To conduct traditional conferences more efficiently, several state OT associations have hired AMCs as a way to reduce logistical and business workloads of board members. With the organization of conferences in the hands of the AMC, board members and conference volunteers are supposed to have more time devoted to promoting and reviewing poster and presenter applications and developing higher quality educational offerings. However, two poster attendees expressed major concerns of the high service charges from the AMC. Even though an AMC has assisted a state OT association to conduct conferences with some success, insufficient financial resources of the state association may mean they will not be able to continue the contract because of the high cost. Hiring an AMC to organize a conference would represent a significant ongoing expense, and without financial solvency, it would not warrant the state professional association taking that risk. As the president of Association H commented, “given the relatively small number of licensed practitioners (e.g., 2000) in some states relative to California and Texas, this model would not be financially sustainable.” One poster attendee expressed that her state OT association could not afford the upfront expenditures related to hiring the AMC.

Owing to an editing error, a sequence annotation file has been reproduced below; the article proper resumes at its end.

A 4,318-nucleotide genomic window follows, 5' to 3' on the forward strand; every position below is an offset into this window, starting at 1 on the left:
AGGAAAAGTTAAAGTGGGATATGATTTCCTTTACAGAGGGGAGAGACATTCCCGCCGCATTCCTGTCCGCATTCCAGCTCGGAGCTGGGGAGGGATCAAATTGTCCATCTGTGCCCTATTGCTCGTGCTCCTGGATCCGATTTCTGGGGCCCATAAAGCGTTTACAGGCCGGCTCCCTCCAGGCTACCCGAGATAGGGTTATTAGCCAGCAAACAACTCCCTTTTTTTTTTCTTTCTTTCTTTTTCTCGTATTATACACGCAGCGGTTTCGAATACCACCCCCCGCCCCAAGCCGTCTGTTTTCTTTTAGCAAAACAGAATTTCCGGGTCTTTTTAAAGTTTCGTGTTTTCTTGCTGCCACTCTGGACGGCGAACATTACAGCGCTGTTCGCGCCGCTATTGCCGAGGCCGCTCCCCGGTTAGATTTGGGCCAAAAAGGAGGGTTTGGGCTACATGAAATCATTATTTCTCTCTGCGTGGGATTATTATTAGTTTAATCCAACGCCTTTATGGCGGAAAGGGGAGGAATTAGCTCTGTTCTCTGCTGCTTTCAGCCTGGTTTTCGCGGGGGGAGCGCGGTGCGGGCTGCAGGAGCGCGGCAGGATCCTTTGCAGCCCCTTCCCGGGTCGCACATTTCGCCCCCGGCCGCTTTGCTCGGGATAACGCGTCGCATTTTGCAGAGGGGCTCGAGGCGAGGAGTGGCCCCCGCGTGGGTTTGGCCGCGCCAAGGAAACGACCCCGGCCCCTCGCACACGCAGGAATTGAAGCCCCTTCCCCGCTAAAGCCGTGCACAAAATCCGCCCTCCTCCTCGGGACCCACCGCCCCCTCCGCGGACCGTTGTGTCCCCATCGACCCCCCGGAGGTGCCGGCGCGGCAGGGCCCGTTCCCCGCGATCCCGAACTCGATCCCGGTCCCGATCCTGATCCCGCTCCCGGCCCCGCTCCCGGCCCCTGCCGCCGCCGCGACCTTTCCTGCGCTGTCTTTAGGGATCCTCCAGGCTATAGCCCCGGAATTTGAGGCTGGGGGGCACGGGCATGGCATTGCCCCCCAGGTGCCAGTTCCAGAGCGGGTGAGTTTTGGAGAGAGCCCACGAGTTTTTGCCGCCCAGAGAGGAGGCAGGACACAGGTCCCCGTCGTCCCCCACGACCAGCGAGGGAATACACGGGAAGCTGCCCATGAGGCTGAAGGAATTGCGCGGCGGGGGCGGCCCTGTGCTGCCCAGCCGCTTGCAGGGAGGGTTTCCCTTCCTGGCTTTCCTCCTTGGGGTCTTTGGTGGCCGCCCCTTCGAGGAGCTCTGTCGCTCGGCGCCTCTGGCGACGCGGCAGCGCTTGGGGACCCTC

Furthermore, there was a disappointment on the part of the state OT association regarding the AMC's assistance with organizing the conference and generating revenue. Some board members (the two previous poster attendees) were disappointed with the small amount of revenue generated from their conferences. The president of Association H echoed that “I have also heard cautionary tales from other state presidents about the effectiveness of AMCs.” One poster attendee also complained that the amount of work for the board members was still a lot even though they had hired an AMC to assist in organizing the conference. As a result, the association decided not to continue the contract with the AMC in the following year.